Did you feel you had some responsibility to the fans and the history of the character when you went about remaking him for the screen?
I felt an enormous responsibility in terms of the history of the character, and the way in which I viewed that responsibility was that I felt I had the responsibility to make the most sincere effort to make a great version of the character as I understood him from studying the history of the comics. You know that you're never going to please every individual interpretation of what Batman should be, but I felt strongly that what fans needed to see in a Batman film was somebody's most sincere attempt to convey the greatness of the character on film.
You face the same challenge as the X-Men and Spider-Man films, that is, decades of comic book history to sift through and to bring together in a single script, but your challenge is even more daunting. There are almost 70 years of Batman stories to draw from, with multiple interpretations within that run. Where specifically did you turn for inspiration?
I turned to David Goyer, who I co-wrote the script with. He is a comic book expert and I felt that his knowledge of the character was just going to be one of the tremendous assets to the process of distilling the essence of Batman. Together with him, and with his guidance, we went and talked to the guys at DC in New York and really started canvassing a lot of opinions about the essence of the character and really just dove into the archives at DC. It was just such a wonderful wealth of material. It's very inspirational when you're setting out to write the script.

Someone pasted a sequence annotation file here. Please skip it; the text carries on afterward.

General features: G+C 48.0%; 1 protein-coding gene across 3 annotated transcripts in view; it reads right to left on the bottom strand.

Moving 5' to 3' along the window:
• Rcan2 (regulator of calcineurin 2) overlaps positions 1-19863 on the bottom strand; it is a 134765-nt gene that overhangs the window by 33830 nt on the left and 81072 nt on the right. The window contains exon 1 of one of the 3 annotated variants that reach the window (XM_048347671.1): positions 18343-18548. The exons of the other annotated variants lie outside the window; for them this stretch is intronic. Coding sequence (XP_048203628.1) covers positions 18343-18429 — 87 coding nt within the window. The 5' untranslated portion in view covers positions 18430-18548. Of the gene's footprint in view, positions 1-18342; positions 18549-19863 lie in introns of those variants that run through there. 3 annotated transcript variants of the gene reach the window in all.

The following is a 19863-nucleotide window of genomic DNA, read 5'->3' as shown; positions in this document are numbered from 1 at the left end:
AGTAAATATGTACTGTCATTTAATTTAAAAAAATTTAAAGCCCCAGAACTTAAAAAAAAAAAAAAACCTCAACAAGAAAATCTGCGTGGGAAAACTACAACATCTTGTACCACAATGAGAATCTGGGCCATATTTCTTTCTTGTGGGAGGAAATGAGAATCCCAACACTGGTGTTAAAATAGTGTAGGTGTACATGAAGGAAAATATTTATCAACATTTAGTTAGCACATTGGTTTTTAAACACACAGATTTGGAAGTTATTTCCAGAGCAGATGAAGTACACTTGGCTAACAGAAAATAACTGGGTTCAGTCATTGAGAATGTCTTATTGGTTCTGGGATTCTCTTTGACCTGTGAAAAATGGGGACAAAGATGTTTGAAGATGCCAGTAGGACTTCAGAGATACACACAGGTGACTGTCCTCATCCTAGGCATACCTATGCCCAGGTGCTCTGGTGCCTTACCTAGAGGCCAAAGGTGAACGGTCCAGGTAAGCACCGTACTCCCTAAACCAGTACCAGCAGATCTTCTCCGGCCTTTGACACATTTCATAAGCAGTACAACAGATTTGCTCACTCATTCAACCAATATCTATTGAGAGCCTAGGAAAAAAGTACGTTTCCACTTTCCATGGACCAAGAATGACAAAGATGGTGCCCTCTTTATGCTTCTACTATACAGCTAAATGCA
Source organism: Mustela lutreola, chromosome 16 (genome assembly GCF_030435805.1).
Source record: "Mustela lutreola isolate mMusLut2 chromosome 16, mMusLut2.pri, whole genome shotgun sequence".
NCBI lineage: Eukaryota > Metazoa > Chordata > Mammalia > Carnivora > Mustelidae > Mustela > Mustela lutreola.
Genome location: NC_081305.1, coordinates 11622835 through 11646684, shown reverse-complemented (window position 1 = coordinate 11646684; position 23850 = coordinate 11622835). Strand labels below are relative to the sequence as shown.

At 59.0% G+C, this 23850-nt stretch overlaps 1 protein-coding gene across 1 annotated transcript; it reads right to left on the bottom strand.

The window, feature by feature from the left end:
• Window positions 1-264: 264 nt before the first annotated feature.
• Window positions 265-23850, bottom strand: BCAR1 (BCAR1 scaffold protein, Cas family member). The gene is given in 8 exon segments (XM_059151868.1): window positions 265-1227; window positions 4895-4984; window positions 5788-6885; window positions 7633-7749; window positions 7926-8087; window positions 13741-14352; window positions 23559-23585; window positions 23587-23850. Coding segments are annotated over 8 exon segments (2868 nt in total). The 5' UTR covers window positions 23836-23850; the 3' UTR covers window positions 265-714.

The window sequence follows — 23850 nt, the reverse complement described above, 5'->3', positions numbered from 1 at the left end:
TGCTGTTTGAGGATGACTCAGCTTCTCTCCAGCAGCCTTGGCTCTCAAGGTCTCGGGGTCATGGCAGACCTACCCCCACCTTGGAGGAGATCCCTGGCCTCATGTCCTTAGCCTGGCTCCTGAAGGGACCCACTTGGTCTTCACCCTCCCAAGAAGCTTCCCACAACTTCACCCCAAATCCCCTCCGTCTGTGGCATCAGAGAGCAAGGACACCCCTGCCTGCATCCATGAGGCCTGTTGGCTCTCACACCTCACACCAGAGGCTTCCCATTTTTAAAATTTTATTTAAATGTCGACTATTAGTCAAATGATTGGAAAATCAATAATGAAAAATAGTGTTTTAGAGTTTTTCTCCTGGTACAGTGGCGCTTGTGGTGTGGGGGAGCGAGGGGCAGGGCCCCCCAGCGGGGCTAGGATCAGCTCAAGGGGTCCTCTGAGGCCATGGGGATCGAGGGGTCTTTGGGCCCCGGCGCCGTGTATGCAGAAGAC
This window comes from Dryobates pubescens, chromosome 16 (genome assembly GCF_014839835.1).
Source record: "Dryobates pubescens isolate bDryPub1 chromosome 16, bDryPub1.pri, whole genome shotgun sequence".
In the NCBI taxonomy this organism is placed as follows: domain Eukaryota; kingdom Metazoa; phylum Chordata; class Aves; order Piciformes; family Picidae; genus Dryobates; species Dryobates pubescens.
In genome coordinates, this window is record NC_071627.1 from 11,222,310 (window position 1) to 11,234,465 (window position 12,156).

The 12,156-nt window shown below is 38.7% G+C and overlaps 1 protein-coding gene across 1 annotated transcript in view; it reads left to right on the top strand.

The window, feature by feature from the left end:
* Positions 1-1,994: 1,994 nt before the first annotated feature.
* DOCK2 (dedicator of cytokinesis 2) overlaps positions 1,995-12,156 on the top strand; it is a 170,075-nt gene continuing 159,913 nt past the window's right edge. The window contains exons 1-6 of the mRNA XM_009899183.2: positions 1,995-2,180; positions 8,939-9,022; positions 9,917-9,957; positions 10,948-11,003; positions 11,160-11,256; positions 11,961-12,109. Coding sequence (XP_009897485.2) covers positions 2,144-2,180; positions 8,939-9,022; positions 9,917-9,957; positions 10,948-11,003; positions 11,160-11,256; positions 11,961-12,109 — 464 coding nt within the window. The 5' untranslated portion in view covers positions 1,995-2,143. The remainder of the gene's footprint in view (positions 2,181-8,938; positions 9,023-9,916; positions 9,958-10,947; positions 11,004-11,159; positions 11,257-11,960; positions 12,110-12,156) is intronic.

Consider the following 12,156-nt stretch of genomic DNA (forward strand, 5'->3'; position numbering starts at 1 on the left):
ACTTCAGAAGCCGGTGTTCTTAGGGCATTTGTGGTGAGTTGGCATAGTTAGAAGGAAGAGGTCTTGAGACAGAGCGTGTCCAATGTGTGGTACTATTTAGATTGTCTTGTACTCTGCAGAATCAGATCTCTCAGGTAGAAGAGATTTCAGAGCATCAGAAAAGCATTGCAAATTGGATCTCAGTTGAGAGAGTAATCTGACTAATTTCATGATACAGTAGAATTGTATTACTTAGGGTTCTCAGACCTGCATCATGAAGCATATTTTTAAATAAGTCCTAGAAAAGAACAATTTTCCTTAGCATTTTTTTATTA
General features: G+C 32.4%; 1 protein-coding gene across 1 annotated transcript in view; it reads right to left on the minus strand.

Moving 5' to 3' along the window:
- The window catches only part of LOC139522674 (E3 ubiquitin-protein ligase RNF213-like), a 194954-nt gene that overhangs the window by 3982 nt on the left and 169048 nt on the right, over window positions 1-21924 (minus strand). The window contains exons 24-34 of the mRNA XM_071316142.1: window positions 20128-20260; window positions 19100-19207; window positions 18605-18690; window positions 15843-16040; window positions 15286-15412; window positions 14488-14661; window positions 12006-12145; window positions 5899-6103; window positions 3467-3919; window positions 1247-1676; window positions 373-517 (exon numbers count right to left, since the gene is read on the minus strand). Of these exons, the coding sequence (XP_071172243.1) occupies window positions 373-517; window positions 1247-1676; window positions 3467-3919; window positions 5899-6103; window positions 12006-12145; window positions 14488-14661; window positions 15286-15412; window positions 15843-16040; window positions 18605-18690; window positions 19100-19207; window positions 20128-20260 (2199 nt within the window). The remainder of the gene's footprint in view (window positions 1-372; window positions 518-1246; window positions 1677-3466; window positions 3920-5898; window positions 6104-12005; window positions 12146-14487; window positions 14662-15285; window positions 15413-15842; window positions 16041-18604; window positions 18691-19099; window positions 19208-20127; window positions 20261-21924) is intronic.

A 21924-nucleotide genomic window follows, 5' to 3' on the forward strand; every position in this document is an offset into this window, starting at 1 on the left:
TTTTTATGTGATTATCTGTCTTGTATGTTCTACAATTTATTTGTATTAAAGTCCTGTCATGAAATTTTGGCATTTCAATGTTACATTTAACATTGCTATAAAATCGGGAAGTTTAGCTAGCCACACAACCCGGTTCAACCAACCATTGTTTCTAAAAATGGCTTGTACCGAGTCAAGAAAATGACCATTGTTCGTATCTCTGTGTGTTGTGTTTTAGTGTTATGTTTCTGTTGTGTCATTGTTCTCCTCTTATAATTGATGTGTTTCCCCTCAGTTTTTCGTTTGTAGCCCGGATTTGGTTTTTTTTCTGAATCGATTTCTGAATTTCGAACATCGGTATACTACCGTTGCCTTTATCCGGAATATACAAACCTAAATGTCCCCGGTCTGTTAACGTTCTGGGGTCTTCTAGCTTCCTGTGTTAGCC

Were there any particular writers or artists that stood out in that wealth of material, specific takes on the character where you said, "Yes, this is what I want to draw from"?
The O'Neil/Adams [writer Denny O'Neil and artist Neal Adams] period of Batman comics was something that really struck us as an interesting turning point. We've spoken a lot about Frank Miller and the more recent graphic novels and so forth, Batman: Year One and The Long Halloween and things like that, that are certainly huge influences on the film, but the Neal Adams period and the introduction of Ra's Al Ghul as a villain in the Batman comics was also a defining influence on the film.
I could definitely see that in the film. It was in that period in the early 1970s that DC comics remade the character from a somewhat comic figure into a darker, more dangerous character, a creature of the night who uses his mystery and a kind of supernatural presence to play upon the fears of criminals and use that to give him his edge.
Yes, yes, that's very much what we were trying to do and very much what we found in the history of the comics, a real turning point in the early 70s period.